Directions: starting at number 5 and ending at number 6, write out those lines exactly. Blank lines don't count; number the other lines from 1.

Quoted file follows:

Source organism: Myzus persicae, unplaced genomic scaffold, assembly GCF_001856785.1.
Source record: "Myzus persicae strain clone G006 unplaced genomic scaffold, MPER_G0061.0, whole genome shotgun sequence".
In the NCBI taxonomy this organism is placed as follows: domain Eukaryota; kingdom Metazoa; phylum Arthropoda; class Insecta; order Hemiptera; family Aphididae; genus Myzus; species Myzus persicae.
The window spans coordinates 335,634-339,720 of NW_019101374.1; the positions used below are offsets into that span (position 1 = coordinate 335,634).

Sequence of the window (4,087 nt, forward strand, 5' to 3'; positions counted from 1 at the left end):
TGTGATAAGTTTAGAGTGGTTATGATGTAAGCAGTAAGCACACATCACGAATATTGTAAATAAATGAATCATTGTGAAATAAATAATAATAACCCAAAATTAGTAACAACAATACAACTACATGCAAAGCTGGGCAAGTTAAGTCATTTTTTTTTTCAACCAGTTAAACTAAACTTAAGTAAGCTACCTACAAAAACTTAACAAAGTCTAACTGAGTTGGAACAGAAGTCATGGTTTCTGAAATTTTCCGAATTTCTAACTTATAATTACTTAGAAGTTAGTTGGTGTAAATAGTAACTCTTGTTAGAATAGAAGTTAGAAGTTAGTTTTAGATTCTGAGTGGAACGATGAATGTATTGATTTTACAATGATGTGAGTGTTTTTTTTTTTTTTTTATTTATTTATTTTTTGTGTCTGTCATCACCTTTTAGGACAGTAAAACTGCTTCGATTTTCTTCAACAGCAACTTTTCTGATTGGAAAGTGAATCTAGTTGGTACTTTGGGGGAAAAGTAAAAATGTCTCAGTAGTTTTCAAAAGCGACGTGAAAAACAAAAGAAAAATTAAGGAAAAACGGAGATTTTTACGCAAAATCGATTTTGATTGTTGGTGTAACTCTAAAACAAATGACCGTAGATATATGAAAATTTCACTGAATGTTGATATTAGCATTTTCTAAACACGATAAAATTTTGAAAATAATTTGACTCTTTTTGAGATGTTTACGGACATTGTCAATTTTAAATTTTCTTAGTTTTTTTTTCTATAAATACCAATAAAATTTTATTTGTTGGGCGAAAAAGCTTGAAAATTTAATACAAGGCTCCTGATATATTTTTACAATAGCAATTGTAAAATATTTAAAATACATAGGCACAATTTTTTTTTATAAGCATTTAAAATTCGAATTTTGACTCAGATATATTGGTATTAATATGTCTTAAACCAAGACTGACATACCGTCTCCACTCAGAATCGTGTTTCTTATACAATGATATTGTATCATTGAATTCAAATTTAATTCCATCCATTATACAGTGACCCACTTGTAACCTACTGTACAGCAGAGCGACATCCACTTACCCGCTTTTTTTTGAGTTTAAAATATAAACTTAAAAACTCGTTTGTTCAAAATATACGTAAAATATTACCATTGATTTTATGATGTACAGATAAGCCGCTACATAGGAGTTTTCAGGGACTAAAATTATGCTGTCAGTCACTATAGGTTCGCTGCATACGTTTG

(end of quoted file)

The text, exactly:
Sequence of the window (4,087 nt, forward strand, 5' to 3'; positions counted from 1 at the left end):
TGTGATAAGTTTAGAGTGGTTATGATGTAAGCAGTAAGCACACATCACGAATATTGTAAATAAATGAATCATTGTGAAATAAATAATAATAACCCAAAATTAGTAACAACAATACAACTACATGCAAAGCTGGGCAAGTTAAGTCATTTTTTTTTTCAACCAGTTAAACTAAACTTAAGTAAGCTACCTACAAAAACTTAACAAAGTCTAACTGAGTTGGAACAGAAGTCATGGTTTCTGAAATTTTCCGAATTTCTAACTTATAATTACTTAGAAGTTAGTTGGTGTAAATAGTAACTCTTGTTAGAATAGAAGTTAGAAGTTAGTTTTAGATTCTGAGTGGAACGATGAATGTATTGATTTTACAATGATGTGAGTGTTTTTTTTTTTTTTTTATTTATTTATTTTTTGTGTCTGTCATCACCTTTTAGGACAGTAAAACTGCTTCGATTTTCTTCAACAGCAACTTTTCTGATTGGAAAGTGAATCTAGTTGGTACTTTGGGGGAAAAGTAAAAATGTCTCAGTAGTTTTCAAAAGCGACGTGAAAAACAAAAGAAAAATTAAGGAAAAACGGAGATTTTTACGCAAAATCGATTTTGATTGTTGGTGTAACTCTAAAACAAATGACCGTAGATATATGAAAATTTCACTGAATGTTGATATTAGCATTTTCTAAACACGATAAAATTTTGAAAATAATTTGACTCTTTTTGAGATGTTTACGGACATTGTCAATTTTAAATTTTCTTAGTTTTTTTTTCTATAAATACCAATAAAATTTTATTTGTTGGGCGAAAAAGCTTGAAAATTTAATACAAGGCTCCTGATATATTTTTACAATAGCAATTGTAAAATATTTAAAATACATAGGCACAATTTTTTTTTATAAGCATTTAAAATTCGAATTTTGACTCAGATATATTGGTATTAATATGTCTTAAACCAAGACTGACATACCGTCTCCACTCAGAATCGTGTTTCTTATACAATGATATTGTATCATTGAATTCAAATTTAATTCCATCCATTATACAGTGACCCACTTGTAACCTACTGTACAGCAGAGCGACATCCACTTACCCGCTTTTTTTTGAGTTTAAAATATAAACTTAAAAACTCGTTTGTTCAAAATATACGTAAAATATTACCATTGATTTTATGATGTACAGATAAGCCGCTACATAGGAGTTTTCAGGGACTAAAATTATGCTGTCAGTCACTATAGGTTCGCTGCATACGTTTG